The TL;DR version? "No, it can't be used to water crops." This more generally applies to almost any large group, especially a settlement, that is under some sort of general drought. You can't make enough water to shift the needle on the problem; that's like trying to pay off your mortgage by looking in pay telephones for spare dimes.

Grand Lodge

Cheapy wrote:

Yea, to affect iron, you need to do at least 18 points of damage. And even then, that's going to be taking away a whole 1 point of hp from the item per casting.

Iron's hardness is 8, I believe, and since energy damage is halved (including acid in PF) before applying it to hardness, you'll need to overcome the 8 AFTER the halving, hence 18.

Which 1d3 comes close to, but not quite. Plus, all that spellcasting is gonna get some attention your way.

Depends, though, on whether your GM considers iron to be weak against acid. In that case, it removes both the half damage clause, and the item's hardness. In which case, Acid Splash could be used, as long as the caster has both hands and mouth free, as a "get out of jail free" card.

PRD wrote:

Some energy types might be particularly effective against certain objects, subject to GM discretion. For example, fire might do full damage against parchment, cloth, and other objects that burn easily. Sonic might do full damage against glass and crystal objects.

Vulnerability to Certain Attacks: Certain attacks are especially successful against some objects. In such cases, attacks deal double their normal damage and may ignore the object's hardness.

Sovereign Court RPG Superstar 2011 Top 32

Orfamay Quest wrote:
Entryhazard wrote:
Chiming in for Create Water, it can be used to water crops. The water disappears after 24 hours, but the nourishment from consuming it is not negated.

That's.... a lot of water.

As a general rule of thumb, crops need about an inch of water per week. If you've got a one-acre plot, an acre-inch is 27,160 gallons. That's 3880 gallons per day. Assuming a first-level caster, that's 1940 castings of the create water spell, just over three hours of solid casting. A third level caster can cut it down to just over an hour, but that's still not something you want to rely on.

If you're looking at the historical demographics, a 120 acre "hide" was usually farmed by about four families, about 30 acres was a typical family farm, of which 20 acres was actually under the plow at any given time (due to the need to let land lie fallow).

So your third level cleric could just keep a single family's crops watered, with about four hours left over every day for things like sleeping and eating. He'd envy the kind of life modern medical residents get....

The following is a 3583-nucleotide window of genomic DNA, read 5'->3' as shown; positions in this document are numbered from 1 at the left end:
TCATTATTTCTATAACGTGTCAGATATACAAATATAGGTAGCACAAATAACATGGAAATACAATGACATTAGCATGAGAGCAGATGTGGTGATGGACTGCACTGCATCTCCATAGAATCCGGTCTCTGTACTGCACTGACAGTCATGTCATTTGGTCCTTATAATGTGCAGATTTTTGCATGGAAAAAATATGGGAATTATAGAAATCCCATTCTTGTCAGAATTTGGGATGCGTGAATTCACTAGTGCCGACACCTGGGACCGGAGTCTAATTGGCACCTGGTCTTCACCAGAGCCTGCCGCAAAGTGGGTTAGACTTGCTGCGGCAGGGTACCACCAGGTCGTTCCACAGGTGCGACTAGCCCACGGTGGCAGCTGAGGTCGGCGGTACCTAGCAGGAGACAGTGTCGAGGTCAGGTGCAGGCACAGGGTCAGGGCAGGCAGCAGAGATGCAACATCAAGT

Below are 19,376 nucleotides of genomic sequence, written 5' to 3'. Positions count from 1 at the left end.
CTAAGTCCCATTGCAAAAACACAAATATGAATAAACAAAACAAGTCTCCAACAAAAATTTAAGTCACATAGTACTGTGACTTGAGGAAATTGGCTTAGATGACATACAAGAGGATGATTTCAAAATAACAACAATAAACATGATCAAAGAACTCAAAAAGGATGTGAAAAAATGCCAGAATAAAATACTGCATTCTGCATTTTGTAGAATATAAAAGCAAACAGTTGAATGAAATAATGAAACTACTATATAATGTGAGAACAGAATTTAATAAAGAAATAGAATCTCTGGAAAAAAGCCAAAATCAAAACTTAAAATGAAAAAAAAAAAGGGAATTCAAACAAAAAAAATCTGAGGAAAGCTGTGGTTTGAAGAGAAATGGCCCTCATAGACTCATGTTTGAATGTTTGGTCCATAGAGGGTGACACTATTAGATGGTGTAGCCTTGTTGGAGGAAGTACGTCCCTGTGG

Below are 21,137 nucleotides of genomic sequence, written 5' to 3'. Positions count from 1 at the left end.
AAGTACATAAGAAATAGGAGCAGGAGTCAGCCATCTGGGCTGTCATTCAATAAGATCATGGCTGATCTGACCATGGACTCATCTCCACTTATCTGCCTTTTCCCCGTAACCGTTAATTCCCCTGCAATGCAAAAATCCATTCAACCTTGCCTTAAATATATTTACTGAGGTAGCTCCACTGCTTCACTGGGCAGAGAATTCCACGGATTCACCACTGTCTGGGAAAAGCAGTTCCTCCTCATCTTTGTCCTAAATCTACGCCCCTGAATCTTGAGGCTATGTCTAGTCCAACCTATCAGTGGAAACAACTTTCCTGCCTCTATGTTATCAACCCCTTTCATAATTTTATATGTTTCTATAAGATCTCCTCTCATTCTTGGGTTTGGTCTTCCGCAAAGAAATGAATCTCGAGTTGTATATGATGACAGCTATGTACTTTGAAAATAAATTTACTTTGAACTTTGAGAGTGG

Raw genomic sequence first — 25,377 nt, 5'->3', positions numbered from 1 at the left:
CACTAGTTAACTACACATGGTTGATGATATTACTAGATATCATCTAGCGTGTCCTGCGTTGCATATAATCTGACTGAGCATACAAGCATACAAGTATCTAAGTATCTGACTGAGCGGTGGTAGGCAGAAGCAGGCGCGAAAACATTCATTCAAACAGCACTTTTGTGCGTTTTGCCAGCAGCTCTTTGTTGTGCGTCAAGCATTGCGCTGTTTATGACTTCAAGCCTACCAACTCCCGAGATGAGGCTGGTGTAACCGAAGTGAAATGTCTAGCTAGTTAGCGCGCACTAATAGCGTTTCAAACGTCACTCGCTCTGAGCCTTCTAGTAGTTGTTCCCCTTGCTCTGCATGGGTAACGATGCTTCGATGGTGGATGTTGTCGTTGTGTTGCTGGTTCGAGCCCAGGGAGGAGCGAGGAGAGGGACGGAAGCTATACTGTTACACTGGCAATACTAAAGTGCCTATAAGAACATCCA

The TL;DR version? "No, it can't be used to water crops." This more generally applies to almost any large group, especially a settlement, that is under some sort of general drought. You can't make enough water to shift the needle on the problem; that's like trying to pay off your mortgage by looking in pay telephones for spare dimes.

Also, any water not absorbed by the plants in the 24 hour window instantly disappears, leaving the ground bone dry. I'm not sure exactly how having your soil entirely stripped of moisture every 24 hours and then replaced by water poured on top would affect crops, but I imagine there are quite a few that wouldn't do well in such conditions.


Sneaky McSneak wrote:

Can we get an official ruling/faq entry/ errata on this? Infinite casting of anything seems rediculous. By one threads Calculations a lvl 4 caster could create minimum 11,520 gallons of water a day. A half dozen threads are stating the Spells Per Day table does not limit the number of times a cantrip can be cast in a day, only how many you can have prepared.

Cantrip a may seem minor but as an example; As a new GM running Skull & Shackles there are several instances where the AP calls for the crew to go inland for fresh water. (Bonewrack isle, into the frying pan. ) why bother when your cleric can purify a days water for the whole crew in 5 minutes? I can create my own reasons, and house rule for my campaign, but it still points to a lack of clarity in the rules.

I running skull and shackeles AP and in book 5. I do not remember and time that you had be put ashore to look for fresh water. Can you sight what Book and Page #?


ryric wrote:
Also, any water not absorbed by the plants in the 24 hour window instantly disappears, leaving the ground bone dry. I'm not sure exactly how having your soil entirely stripped of moisture every 24 hours and then replaced by water poured on top would affect crops, but I imagine there are quite a few that wouldn't do well in such conditions.

Make the clerics rotate every 4 hours :P


Bottom line you guys need to remember this I.F.M.

IT FREAKING MAGIC.

It dose not need to make sense to us in our world because we do not have it. So stop trying to rationalize it. Except it and move on.